The films are artworks themselves interpreting the emotional, sensual process of painting in a cinematic language.
Using a technique he calls ‘’reverse archaeology’’, Graham Dean re-invents the traditional uses of watercolour resulting in a unique technique. Contrasting layers of paint are applied separately on thick, handmade paper from Southern India. Each sheet has undergone a process of tearing and overlapping to create a final composition; this corresponds to the multiple layers of the epidermis, which protects the human body.
The process is organic and cyclical, the paintings appear fragmented and destroyed using sections (front and back) that lead to a renaissance in the form of a new composition. The application of paint glazes (multiple, transparent layers) creates intensity and depth. The juxtaposition of complimentary colours creates strong, theatrical works.
Graham’s painting is an investigation between the inside and the outside, the surface and what lies beneath. Arms, faces, torsos, legs become interchangeable – anonymous but recognisable, The body becomes a canvas, torn and stretched, a vehicle for the imagination of the artist. The works are open to interpretation, free, as are the movements of watercolour, colours and sensual shapes.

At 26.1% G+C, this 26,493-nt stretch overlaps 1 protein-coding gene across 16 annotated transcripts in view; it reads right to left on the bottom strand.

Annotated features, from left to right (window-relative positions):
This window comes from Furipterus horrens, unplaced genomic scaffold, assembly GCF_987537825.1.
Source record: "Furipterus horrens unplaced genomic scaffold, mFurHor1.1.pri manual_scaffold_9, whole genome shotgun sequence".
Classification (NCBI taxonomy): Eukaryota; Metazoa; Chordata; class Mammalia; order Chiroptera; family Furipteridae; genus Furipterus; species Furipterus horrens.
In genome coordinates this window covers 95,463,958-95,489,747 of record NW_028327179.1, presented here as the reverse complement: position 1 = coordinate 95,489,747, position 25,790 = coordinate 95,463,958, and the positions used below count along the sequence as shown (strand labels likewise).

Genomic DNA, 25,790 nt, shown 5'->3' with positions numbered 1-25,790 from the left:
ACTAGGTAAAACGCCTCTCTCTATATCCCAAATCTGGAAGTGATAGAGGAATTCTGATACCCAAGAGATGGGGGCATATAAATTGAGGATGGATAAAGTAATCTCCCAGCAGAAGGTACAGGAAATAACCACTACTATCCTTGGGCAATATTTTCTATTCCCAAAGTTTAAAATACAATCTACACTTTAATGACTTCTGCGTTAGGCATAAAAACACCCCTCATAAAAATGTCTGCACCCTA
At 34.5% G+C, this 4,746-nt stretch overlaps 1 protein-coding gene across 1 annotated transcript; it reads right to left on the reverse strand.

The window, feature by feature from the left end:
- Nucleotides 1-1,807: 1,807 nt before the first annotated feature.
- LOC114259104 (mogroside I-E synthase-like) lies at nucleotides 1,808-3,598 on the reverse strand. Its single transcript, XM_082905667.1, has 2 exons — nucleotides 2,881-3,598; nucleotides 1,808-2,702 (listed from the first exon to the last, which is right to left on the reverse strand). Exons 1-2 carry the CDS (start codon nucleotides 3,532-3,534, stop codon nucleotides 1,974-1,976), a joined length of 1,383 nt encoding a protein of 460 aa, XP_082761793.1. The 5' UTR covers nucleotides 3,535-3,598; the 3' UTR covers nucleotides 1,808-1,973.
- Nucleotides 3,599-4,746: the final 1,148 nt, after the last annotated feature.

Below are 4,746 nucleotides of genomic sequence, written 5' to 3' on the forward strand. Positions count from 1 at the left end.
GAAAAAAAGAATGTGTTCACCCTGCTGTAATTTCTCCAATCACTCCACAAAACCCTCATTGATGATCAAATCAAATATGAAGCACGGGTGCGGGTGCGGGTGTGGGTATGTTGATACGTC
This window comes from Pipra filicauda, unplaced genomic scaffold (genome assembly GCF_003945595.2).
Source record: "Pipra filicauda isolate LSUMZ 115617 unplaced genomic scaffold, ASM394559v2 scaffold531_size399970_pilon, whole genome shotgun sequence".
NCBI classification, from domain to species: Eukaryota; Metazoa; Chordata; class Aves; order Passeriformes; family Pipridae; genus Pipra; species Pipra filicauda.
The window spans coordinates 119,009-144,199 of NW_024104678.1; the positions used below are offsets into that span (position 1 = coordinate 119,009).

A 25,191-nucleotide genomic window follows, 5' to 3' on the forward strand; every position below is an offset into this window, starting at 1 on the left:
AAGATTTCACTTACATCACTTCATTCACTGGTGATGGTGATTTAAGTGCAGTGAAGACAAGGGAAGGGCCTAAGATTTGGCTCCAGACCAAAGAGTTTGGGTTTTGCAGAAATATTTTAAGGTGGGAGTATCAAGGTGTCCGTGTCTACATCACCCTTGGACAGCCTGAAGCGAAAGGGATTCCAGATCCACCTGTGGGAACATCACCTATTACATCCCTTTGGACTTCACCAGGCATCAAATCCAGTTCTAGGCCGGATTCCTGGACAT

He is essentially a painter of identity. But more than the identity of the body, it is the identity of the soul as evoked by these sumptuous watercolours. Something deeply personal, his images are recomposed in a creative alchemy, mixing people, body parts and time itself. He has also used buildings, mysterious ships, and confessionals in churches, forests, and trains, to enhance these atmospheric moods. For Graham Dean, the body is a ‘holding-pen of emotions’, a ‘thinking body’ similar to the research done by Wilhelm Reich. His characters are the receptacles of these emotions, ideas, and memories.
Part 1 Waterproof,
Part 2 Interview with Graham Dean
Part 3 Falling between Floorboards
Part 4 Behind the Curve - Paintings
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